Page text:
Good IT companies that care about the quality of their implementations usually firmly convince their clients to join SCRUM methodology with Time & Materials settlement model. I will not write about the advantages of this approach, as already wrote about it at length.
However, the common problem is lack of understanding and acceptance of such settlement by the Board, Home Office or the project sponsor. What can you do in such a situation?
Below we present some solutions.
Pre-implementation analysis before estimation
Preceding the work with a thorough pre-implementation analysis lets you prepare a detailed implementation backlog and thoroughly estimate the amount of work and thus the cost and schedule. Dividing the project into analysis stage (here sometimes companies agree to a fixed price) and implementation stage often gives the feeling of better mutual understanding. A detailed backlog presented to the board can be a convincing argument for the acceptance of implementation estimate. Sometimes companies fear that valuation after the analysis stage will change so much that they won’t be able to realize implementation. You can prevent that by including business arrangement – e.g. if the estimate increases by more than 100%, the company won’t pay full cost of the analysis.
In this approach, work is still accounted for the worked time but the list of features may change and the team manages work to launch the application in a fixed budget. It may decrease or increase the number of functions, but for the Board so low-level arrangements are usually no longer a problem. Of course, provided that the application meets business objectives.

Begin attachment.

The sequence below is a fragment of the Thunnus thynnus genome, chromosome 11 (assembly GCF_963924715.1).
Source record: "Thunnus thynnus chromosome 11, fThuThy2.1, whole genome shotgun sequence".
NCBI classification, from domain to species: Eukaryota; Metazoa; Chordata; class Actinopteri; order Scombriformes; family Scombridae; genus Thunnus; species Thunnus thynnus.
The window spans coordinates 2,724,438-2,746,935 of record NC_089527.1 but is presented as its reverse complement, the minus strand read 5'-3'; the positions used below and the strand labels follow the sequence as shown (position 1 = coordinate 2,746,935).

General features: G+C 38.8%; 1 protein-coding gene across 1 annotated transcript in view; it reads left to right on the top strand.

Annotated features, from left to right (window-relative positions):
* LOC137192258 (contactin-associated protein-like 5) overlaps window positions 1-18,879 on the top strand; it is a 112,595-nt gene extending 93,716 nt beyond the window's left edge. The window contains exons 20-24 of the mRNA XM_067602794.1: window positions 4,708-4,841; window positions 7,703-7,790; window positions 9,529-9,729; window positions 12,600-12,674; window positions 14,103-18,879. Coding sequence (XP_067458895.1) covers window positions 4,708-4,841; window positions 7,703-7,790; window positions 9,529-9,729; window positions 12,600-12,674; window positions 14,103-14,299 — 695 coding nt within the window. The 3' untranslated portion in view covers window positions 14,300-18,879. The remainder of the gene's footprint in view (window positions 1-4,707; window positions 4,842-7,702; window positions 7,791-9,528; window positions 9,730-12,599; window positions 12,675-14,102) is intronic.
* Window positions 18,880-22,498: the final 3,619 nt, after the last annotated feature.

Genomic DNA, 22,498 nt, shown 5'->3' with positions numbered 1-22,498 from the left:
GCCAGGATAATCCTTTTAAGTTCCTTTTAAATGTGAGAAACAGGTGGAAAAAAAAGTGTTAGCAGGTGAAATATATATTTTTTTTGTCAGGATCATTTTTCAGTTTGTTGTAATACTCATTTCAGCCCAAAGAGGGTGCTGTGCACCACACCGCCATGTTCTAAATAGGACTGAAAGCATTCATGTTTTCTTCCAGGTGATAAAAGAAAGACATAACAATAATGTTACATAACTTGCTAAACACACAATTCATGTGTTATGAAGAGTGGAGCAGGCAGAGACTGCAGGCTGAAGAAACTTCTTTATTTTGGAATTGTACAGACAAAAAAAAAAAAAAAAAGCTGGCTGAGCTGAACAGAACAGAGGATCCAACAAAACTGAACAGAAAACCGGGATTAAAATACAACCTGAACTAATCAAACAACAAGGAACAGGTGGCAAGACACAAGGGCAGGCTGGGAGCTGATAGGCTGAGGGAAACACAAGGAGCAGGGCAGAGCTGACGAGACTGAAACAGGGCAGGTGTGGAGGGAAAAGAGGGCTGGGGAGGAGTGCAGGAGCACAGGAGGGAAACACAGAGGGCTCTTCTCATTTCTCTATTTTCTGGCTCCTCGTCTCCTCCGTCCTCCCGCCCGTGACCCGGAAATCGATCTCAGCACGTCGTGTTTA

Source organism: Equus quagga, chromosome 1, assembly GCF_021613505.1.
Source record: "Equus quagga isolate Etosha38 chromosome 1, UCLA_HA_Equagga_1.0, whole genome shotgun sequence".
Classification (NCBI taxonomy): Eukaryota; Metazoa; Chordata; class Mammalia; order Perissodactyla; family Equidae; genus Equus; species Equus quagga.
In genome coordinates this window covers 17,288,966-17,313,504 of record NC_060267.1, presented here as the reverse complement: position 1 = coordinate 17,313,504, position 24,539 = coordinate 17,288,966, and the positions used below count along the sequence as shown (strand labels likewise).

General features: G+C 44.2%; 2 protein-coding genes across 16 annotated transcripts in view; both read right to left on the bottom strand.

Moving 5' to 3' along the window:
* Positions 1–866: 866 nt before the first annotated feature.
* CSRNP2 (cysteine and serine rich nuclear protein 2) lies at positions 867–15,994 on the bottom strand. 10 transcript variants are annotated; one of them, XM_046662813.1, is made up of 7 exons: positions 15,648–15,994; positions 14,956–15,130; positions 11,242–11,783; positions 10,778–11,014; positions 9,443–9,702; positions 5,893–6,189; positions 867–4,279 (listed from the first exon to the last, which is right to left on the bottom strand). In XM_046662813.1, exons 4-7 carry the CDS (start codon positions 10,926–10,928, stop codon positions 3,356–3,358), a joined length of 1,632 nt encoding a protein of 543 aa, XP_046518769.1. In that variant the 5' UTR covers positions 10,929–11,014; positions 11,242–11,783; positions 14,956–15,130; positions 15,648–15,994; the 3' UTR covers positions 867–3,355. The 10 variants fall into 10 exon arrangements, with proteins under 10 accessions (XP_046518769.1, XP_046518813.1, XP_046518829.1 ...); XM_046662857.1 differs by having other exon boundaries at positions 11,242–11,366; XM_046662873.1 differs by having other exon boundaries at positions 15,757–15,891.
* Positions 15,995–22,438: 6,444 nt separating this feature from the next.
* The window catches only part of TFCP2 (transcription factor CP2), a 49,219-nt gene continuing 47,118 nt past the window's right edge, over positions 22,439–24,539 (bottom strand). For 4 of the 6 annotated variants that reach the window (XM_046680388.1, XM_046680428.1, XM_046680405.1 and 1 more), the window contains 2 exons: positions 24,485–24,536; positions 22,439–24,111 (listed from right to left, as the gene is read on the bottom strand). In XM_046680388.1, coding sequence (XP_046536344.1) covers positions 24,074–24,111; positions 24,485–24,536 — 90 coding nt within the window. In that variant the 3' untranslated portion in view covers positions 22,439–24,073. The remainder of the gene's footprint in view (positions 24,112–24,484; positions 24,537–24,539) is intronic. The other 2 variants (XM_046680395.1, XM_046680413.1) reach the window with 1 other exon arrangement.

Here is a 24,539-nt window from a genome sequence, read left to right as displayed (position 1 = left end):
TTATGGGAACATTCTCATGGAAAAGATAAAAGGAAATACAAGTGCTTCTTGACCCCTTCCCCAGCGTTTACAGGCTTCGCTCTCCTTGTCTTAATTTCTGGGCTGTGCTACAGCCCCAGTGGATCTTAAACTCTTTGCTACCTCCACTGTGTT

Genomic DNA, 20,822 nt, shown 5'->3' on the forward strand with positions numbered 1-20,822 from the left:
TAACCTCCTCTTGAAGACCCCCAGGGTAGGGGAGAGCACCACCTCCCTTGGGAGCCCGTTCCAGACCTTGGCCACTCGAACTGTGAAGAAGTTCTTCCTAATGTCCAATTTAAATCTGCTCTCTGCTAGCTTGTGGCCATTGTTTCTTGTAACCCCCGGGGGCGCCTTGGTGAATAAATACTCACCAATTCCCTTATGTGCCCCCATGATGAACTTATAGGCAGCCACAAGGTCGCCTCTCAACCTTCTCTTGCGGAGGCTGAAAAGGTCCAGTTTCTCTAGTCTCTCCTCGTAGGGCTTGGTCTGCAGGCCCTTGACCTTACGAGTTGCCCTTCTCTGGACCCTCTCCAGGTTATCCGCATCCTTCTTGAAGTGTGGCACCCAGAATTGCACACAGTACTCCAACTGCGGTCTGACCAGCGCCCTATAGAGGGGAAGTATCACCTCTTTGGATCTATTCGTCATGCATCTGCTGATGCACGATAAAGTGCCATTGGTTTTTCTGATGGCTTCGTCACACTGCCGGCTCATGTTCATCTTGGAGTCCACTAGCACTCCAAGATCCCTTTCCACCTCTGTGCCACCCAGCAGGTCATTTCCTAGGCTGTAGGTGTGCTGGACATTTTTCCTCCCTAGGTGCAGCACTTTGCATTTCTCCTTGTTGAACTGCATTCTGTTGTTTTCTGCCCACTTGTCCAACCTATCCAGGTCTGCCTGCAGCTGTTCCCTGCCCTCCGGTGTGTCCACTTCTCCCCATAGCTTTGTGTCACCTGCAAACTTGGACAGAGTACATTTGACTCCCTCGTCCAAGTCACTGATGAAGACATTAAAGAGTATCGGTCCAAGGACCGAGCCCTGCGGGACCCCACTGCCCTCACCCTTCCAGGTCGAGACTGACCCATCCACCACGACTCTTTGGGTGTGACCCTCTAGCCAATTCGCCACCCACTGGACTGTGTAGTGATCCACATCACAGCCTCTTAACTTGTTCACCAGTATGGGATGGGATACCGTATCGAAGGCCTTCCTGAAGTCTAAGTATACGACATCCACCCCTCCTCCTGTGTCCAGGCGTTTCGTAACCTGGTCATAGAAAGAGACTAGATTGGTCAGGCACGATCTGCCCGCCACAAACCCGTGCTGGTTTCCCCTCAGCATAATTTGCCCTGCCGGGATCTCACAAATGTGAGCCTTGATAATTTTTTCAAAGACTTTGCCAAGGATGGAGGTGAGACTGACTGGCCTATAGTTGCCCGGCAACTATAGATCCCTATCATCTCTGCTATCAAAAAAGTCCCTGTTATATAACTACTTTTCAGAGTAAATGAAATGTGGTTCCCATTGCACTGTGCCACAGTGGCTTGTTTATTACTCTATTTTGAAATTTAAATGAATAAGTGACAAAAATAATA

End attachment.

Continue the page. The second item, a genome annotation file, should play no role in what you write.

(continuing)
This above approach included in the formal method of estimation. Functions are divided into Must, Should, Could and Won’t. The amount of work devoted to Must functions can’t exceed 60% of the total work. IT company commits to bringing Must, Should and Could functions only if time allows it. Thus, implementation of critical business processes it is assured.
A slightly different approach to the same problem is budgeting not the project cost but the cost of the team that creates and manages the project. This approach often works in corporations. The role of a manager is to convince the Board to create an eCommerce team and its partial outsourcing. Sometimes it completely changes the perspective and allows for working freely in SCRUM. Reference visits may be a strong argument for this approach. I don’t know any company implementing eCommerce on a large scale that doesn’t budget IT work like that. Meeting with the Board of such a company can quickly convince your Board. Remember – CEOs want to talk to other CEOs.
Using know-how of your IT department
Your IT department often works in a way described above. They can attest to the benefits of such approach. Another idea is using IT department’s help in carrying out internal estimation of the project. This estimation will usually be higher than the external estimation and you can use it as a worst-case cost scenario. This cost can be treated internally as your budget for the project and presented to the Board.
The Board may also be convinced by the precision of estimation and keeping to it. Thus, you can start the project from the stage on which the company makes the first few sprints and compares estimation with reality. That’s how we begin our cooperation with many clients after taking over development and maintenance of their software. Such test sprints may include particularly risky elements of the project – e.g. integration.
Read also: Time&Materials? Definitely!